A Seductive Bachelor Pad in ~Blue~

December 21, 2012



Made a trip up to The Guggenheim last week and was wowed by the show “Asterisms” by the Mexican-born artist Gabriel Orozco. He has created sculptural and photographic installations from rubble he gathered on two sites in New York and in Baja California, Mexico. Got me thinking about something amazing I had encountered years ago while living in Australia– the lair of a male blue Satin Bowerbird .



photo Tim Lanham



Long story, but while living in Sydney, my sister (an avid bird-watcher) visited and arranged a day-long excursion with an ornithologist. In a quiet little patch of urban park land we came upon the most bizarre work of nature I have ever encountered– a field of blue “stuff” scattered in a large circle with an elaborate thatch structure in the middle (think Blair Witch Project for birds).



via rezinate

Bowerbird males are masters of seduction who lure their females into elaborately built bowers where mating will take place. Their favored color is blue and they collect and decorate their “pads” with all sorts of blue colored detritus– most of it, small found objects of plastic like bottle caps, clothes pins, straws. If you are dying to know more, tune into this little video  “Bower Bird“.



Which brings me to the Gabriel Orozco Asterisms  exhibit at The Guggenheim– similar to the Bower Bird “show” but  a bit more organized. The artist actually found these tiny bits of detritus in the astroturf of a field near Pier 44 in NYC.  The ~beauty~ is in the arrangement– objects carefully spaced and organized by size and color.



No purposeful “mating” motive here, but seductive nonetheless.

And on to the display of objects found in the waters of Baja Mexico (photos below). Again, Orozco has placed the objects in a large field decreasing with size and organized by color– an amazing collection of driftwood, stones, floats, lightbulbs, bottles and even toilet paper rolls encased in plastic.












And there are other artists who work with “found” objects and “everyday trash” .  Take a look at the work of Portia Munson:




via beautiful decay




via Brooklyn Imbecile




via beautiful decay



What do you think of this aesthetic?  Heaps of rubble… found objects…litter…lovely trash?   Or as Ken Johnson, in his review of Asterisms in the New York Times remarked, “The idea is that something greater than the sum of its parts will emerge.”




Exhibition Color

February 2, 2012



“The advantage of white is that is saves the curator from having to choose” ~  Jonathan Jones


Takada Gallery


One of my favorite subjects– how is color best used to complement art?


Smithsonian American Art Museum


I live in a city brimming with art museums and galleries and have written about the brilliant use of color on the walls of The National Portrait Gallery and Museum of American Art in Washington, D.C. The painting of gallery walls is most certainly an intellectual exercise and a subtle art. And the debate over whether or not the use of anything other than a neutral or white paint is simply a distraction… continues on.





MoMA, which set the standard for the display of contemporary art (in the 1930’s the walls were lined with a neutral beige monk’s cloth) recently initiated a repainting effort for a focused installation.  The color chosen was a greyish-beige– Benjamin Moore’s Big Bend Beige.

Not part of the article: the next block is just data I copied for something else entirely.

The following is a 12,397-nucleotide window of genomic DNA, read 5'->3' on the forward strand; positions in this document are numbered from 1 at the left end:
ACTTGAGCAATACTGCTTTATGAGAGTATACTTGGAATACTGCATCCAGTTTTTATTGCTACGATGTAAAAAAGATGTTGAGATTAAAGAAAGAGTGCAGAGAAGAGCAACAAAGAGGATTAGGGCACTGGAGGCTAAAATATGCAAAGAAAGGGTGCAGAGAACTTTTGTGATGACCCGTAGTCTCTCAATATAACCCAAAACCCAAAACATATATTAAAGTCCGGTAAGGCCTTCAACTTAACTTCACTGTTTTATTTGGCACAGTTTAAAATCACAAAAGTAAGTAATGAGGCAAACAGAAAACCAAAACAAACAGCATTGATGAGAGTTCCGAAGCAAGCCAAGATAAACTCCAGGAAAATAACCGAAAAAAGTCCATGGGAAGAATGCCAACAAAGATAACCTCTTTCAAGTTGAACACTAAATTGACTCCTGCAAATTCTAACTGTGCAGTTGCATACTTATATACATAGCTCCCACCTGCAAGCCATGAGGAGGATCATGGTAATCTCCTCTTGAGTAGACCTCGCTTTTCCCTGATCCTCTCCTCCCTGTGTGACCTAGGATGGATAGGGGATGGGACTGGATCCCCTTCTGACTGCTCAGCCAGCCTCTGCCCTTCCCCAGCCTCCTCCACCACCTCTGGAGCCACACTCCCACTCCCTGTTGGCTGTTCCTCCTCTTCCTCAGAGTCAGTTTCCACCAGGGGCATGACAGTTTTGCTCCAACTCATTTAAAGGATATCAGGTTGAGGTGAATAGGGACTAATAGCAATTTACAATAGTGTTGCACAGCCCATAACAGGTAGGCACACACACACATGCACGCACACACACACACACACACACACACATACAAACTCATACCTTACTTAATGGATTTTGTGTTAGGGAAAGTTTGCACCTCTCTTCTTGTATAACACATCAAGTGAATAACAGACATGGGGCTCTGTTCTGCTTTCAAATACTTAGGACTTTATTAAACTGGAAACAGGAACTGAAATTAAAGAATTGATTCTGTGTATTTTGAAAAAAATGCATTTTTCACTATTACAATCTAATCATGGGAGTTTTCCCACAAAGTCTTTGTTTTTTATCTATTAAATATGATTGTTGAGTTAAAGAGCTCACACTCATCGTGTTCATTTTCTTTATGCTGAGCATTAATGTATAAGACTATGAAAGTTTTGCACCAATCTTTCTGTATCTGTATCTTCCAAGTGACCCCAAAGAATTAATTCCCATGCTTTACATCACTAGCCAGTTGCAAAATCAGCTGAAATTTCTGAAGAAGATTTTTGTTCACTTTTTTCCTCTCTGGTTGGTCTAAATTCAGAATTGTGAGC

In an article about the history of MoMA‘s use of color,  Eleonore Hugendubel writes that its “adoption of the white-walled space set a pioneering, if not uncontested, international standard for exhibiting modern and contemporary art, one that to this day, by virtue of its chromatic simplicity, has remained somewhat of a norm. MoMA’s “white cube” galleries have been fertile ground for many critical debates and the subject of several not-so-neutral arguments.”




At the Musee d’Orsay in Paris, walls were recently “coloured” … the Museum noting that ,

“White kills all painting apart from 20th century and contemporary art. When you put an Academic or an Impressionist painting against a white background, the radiance of the white, its indeterminate aura around the work prevents the sometimes very subtle contrasts of values from being revealed.  In [our] view, white is the enemy of painting.”





The Guggenheim in NYC weighes in on the subject:

“Each time the Guggenheim mounts an exhibition it embarks on an elaborate design process to plan the gallery ambiance. Wall color is often used to convey a particular time, place, or culture, and must highlight the works of art without competing with them. The choice of wall color can influence how a museum visitor experiences the artworks, so this process is crucial to the presentation.”








The Guggenheim has recently collaborated with Fine Paints of Europe to offer a curated collection of  50 colors, culled from its exhibition design archives and intended to guide homeowners in the showcasing of art.



And  more examples of palettes chosen by museums abroad… these from Aalto Colour of New Zealand:









For over fifty years, white has been the choice and integral design element of the work of the modernist, Richard Meier (The Getty in LA). Speaking on the subject, he says,

“There is plenty of color, and…  white allows us to appreciate that color. It intensifies our perception of color, and the way that color changes throughout the day the way nature changes.”



The High Museum in Atlanta




My thoughts on the subject?   I simply appreciate that color has become an integral part of the exhibition design process.  That said….. white is a color.



Your thoughts?